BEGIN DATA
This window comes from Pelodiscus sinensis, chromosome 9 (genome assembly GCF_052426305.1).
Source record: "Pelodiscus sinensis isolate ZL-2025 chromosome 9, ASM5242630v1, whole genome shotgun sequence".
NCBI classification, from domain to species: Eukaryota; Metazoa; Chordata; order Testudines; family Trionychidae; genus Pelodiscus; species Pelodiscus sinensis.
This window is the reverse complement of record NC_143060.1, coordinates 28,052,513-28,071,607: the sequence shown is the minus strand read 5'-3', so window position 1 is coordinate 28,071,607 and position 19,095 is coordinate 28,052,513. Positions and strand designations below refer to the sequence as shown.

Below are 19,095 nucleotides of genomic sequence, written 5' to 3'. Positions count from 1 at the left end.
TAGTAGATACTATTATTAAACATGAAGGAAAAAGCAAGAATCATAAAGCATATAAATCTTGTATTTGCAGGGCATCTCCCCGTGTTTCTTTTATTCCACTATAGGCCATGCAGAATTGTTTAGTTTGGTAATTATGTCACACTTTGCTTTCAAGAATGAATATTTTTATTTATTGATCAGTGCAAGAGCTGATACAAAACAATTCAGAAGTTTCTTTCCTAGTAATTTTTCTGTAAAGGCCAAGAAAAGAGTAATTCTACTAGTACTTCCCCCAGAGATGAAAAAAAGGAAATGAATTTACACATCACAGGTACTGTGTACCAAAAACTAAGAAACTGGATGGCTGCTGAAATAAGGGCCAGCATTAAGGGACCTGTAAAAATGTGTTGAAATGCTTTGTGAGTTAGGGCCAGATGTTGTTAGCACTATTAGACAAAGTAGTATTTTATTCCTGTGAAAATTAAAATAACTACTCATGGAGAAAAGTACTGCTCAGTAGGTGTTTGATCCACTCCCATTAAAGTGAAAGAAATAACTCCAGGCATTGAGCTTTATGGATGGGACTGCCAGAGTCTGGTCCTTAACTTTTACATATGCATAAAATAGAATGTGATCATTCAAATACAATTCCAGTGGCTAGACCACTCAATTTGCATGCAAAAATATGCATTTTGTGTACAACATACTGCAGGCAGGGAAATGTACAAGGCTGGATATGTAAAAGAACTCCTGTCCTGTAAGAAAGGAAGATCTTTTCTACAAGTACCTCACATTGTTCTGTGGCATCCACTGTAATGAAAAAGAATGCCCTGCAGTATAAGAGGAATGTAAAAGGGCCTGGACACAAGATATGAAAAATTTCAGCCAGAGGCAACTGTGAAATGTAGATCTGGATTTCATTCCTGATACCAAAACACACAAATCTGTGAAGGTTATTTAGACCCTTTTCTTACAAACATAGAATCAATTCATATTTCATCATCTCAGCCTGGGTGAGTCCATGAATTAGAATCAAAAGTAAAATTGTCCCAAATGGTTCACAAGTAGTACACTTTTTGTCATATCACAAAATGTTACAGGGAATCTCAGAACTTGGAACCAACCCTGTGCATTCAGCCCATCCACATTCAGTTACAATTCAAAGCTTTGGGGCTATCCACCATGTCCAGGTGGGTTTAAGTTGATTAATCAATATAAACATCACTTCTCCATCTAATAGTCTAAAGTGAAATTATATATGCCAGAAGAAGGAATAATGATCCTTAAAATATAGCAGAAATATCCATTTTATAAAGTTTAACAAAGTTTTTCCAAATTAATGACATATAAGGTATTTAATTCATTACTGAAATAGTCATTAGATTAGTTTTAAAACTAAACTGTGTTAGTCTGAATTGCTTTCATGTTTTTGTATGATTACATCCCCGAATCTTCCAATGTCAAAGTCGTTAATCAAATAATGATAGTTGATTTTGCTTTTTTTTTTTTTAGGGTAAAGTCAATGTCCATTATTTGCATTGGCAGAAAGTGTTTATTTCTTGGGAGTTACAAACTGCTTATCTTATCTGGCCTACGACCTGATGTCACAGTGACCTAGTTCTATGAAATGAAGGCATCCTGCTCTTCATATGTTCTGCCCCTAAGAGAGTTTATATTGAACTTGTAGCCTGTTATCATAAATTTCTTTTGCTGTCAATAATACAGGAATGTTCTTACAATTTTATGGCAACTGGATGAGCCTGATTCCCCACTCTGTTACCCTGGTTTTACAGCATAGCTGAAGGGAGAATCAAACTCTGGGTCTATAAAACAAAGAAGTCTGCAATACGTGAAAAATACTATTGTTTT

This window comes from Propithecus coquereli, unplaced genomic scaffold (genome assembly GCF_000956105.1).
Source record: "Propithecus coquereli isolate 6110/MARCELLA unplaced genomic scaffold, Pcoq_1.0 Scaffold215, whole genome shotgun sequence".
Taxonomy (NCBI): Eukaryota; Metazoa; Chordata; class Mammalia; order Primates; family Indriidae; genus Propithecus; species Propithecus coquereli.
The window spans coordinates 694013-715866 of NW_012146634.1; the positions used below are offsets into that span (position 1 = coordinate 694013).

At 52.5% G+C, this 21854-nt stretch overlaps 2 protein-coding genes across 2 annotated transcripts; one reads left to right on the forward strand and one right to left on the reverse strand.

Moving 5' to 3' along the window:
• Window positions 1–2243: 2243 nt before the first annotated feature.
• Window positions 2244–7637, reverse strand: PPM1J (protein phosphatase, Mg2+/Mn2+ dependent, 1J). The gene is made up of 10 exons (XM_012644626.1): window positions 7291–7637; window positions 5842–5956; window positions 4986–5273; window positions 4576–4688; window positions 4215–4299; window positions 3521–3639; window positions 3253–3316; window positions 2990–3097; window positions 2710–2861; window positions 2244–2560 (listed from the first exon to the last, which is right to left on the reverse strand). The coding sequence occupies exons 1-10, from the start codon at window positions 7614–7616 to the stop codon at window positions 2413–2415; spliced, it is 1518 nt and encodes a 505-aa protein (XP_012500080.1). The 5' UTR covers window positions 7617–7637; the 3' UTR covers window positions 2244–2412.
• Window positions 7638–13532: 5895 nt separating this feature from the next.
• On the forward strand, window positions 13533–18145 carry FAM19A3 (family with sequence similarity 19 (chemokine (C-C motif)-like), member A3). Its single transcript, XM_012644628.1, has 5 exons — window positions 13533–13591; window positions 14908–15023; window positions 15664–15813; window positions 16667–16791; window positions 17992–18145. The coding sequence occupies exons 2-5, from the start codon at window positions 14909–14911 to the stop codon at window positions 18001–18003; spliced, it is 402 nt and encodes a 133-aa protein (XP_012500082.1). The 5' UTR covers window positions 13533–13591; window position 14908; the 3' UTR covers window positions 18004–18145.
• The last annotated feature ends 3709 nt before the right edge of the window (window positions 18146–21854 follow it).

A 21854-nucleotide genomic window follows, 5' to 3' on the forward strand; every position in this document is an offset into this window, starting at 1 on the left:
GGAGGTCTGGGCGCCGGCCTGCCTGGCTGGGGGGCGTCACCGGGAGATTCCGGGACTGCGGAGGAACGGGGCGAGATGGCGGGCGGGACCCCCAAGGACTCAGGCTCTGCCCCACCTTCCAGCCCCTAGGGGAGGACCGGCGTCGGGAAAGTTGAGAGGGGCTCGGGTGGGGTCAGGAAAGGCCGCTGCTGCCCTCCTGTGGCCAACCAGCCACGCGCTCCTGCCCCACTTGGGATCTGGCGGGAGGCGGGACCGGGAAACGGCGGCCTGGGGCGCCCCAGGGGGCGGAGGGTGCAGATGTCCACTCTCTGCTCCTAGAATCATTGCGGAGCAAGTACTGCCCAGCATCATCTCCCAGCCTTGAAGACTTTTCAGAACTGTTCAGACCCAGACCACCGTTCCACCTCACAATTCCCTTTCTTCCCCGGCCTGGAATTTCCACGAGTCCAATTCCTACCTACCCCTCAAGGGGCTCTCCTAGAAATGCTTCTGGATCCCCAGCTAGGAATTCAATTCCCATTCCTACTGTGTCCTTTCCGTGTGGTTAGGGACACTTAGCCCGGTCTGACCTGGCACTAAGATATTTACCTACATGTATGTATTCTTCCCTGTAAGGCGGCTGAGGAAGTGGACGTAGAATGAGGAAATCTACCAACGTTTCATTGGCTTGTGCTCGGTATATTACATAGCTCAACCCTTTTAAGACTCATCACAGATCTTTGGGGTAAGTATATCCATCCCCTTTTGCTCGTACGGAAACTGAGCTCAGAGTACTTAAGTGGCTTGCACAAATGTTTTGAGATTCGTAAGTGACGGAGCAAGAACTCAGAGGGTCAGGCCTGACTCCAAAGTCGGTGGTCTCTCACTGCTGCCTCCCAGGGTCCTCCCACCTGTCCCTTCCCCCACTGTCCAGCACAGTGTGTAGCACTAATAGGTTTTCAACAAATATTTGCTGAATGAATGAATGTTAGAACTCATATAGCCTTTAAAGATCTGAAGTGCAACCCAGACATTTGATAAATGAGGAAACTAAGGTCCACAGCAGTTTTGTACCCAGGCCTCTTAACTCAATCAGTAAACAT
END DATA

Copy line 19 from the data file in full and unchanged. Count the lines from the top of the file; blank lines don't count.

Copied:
GGAGGTCTGGGCGCCGGCCTGCCTGGCTGGGGGGCGTCACCGGGAGATTCCGGGACTGCGGAGGAACGGGGCGAGATGGCGGGCGGGACCCCCAAGGACTCAGGCTCTGCCCCACCTTCCAGCCCCTAGGGGAGGACCGGCGTCGGGAAAGTTGAGAGGGGCTCGGGTGGGGTCAGGAAAGGCCGCTGCTGCCCTCCTGTGGCCAACCAGCCACGCGCTCCTGCCCCACTTGGGATCTGGCGGGAGGCGGGACCGGGAAACGGCGGCCTGGGGCGCCCCAGGGGGCGGAGGGTGCAGATGTCCACTCTCTGCTCCTAGAATCATTGCGGAGCAAGTACTGCCCAGCATCATCTCCCAGCCTTGAAGACTTTTCAGAACTGTTCAGACCCAGACCACCGTTCCACCTCACAATTCCCTTTCTTCCCCGGCCTGGAATTTCCACGAGTCCAATTCCTACCTACCCCTCAAGGGGCTCTCCTAGAAATGCTTCTGGATCCCCAGCTAGGAATTCAATTCCCATTCCTACTGTGTCCTTTCCGTGTGGTTAGGGACACTTAGCCCGGTCTGACCTGGCACTAAGATATTTACCTACATGTATGTATTCTTCCCTGTAAGGCGGCTGAGGAAGTGGACGTAGAATGAGGAAATCTACCAACGTTTCATTGGCTTGTGCTCGGTATATTACATAGCTCAACCCTTTTAAGACTCATCACAGATCTTTGGGGTAAGTATATCCATCCCCTTTTGCTCGTACGGAAACTGAGCTCAGAGTACTTAAGTGGCTTGCACAAATGTTTTGAGATTCGTAAGTGACGGAGCAAGAACTCAGAGGGTCAGGCCTGACTCCAAAGTCGGTGGTCTCTCACTGCTGCCTCCCAGGGTCCTCCCACCTGTCCCTTCCCCCACTGTCCAGCACAGTGTGTAGCACTAATAGGTTTTCAACAAATATTTGCTGAATGAATGAATGTTAGAACTCATATAGCCTTTAAAGATCTGAAGTGCAACCCAGACATTTGATAAATGAGGAAACTAAGGTCCACAGCAGTTTTGTACCCAGGCCTCTTAACTCAATCAGTAAACAT